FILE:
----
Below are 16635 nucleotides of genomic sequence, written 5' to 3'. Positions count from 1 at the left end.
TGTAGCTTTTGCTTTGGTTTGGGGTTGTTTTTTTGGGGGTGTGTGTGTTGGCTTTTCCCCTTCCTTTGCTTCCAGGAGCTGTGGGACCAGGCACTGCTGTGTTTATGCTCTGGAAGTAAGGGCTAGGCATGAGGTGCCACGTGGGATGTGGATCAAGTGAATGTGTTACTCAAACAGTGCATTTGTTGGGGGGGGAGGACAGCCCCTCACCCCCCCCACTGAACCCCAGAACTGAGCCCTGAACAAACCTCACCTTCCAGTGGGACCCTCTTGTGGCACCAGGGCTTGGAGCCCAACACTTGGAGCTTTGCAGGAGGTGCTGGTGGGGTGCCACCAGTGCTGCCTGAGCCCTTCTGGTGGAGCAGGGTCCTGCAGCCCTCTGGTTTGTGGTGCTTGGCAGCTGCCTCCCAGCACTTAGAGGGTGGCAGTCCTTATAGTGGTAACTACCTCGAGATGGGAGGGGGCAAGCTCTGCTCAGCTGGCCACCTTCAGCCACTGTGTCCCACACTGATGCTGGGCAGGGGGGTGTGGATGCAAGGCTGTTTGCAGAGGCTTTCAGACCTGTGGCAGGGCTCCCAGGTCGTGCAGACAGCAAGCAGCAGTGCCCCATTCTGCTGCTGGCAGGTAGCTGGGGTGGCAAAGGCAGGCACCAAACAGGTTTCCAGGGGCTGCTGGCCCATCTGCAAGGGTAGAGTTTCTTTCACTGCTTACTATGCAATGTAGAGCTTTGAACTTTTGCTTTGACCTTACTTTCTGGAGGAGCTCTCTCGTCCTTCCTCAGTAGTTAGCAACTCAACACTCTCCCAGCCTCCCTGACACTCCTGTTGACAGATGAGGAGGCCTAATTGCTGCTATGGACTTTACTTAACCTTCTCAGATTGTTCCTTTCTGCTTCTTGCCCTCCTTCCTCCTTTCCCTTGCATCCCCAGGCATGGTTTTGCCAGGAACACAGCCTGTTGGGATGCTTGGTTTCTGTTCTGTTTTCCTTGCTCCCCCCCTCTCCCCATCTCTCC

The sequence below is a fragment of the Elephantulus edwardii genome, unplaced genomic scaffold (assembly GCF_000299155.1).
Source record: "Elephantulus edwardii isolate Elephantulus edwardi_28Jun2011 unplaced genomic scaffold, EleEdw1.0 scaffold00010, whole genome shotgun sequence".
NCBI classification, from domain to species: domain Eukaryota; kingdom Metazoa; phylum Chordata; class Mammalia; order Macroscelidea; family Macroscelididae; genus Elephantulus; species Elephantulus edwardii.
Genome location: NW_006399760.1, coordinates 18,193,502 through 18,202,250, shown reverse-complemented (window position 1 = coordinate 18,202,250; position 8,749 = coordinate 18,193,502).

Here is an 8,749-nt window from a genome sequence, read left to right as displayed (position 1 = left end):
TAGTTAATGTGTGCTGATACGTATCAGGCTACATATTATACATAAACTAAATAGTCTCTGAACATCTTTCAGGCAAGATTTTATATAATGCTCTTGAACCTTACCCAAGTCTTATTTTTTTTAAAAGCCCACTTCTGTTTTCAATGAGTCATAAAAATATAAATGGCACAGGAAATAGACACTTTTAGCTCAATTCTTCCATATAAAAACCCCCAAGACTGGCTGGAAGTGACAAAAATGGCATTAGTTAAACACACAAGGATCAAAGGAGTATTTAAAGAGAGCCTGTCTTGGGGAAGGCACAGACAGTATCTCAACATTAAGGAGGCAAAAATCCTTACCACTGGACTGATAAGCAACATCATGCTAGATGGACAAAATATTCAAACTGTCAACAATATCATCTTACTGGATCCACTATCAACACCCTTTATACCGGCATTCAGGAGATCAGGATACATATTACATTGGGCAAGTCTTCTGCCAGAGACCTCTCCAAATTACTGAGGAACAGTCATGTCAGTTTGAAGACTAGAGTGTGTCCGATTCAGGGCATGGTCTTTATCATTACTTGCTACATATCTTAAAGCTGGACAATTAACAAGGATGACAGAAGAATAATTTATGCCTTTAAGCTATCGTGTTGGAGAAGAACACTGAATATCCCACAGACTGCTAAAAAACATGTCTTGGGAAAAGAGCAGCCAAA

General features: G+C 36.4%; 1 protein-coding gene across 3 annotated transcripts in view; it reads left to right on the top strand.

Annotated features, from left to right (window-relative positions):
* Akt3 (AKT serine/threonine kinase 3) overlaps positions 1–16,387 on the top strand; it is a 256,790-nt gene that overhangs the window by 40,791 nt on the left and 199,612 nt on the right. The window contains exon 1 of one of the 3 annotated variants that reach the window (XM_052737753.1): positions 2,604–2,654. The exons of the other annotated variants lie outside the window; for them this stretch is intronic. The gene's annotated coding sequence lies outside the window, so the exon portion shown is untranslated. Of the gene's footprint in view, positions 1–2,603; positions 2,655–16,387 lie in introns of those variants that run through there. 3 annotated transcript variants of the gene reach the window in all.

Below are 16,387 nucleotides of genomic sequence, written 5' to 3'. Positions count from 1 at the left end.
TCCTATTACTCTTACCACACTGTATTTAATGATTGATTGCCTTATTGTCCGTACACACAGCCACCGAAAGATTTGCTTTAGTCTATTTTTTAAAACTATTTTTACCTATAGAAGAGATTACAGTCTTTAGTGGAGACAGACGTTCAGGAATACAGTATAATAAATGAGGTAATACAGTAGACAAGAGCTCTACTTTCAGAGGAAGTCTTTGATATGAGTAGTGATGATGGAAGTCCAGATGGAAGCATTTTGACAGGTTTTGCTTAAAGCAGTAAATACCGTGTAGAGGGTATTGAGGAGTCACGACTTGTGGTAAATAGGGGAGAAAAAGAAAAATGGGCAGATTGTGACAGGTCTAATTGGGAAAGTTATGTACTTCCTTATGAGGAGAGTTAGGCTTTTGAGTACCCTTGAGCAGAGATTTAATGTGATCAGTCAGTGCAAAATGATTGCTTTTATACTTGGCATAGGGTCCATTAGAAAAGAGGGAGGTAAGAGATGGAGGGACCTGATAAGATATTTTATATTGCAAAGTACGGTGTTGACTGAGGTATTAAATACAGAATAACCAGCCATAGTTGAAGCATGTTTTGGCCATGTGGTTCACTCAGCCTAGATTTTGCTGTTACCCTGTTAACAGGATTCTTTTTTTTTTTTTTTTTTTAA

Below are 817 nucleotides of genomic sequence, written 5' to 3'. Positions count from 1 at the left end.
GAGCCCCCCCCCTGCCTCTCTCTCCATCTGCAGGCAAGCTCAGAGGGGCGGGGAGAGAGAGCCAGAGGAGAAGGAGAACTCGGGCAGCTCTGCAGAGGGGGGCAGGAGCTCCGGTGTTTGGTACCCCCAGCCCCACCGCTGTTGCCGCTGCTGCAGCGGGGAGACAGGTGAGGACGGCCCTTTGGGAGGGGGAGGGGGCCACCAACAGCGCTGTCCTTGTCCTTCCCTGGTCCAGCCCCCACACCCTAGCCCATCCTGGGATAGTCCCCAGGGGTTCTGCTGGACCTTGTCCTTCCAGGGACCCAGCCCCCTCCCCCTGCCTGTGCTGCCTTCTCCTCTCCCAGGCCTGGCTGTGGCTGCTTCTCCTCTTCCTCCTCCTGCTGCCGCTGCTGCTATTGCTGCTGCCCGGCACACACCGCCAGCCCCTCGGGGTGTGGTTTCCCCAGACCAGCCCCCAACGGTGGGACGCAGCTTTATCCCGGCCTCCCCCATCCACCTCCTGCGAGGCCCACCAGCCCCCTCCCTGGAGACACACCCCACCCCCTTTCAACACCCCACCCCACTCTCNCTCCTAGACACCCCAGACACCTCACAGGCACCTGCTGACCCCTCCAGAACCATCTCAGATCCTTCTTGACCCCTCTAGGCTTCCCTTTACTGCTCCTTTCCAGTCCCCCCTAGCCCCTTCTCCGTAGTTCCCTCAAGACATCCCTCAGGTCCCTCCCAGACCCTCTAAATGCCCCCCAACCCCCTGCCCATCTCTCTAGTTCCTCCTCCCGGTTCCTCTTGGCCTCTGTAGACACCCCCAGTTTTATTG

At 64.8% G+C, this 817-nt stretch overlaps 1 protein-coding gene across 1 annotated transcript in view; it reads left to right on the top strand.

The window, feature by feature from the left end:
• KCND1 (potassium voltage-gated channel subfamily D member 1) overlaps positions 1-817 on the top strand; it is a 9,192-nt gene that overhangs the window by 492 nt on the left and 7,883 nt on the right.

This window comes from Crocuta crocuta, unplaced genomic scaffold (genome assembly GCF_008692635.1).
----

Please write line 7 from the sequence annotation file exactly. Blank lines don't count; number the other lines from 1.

Here is an 8,749-nt window from a genome sequence, read left to right as displayed (position 1 = left end):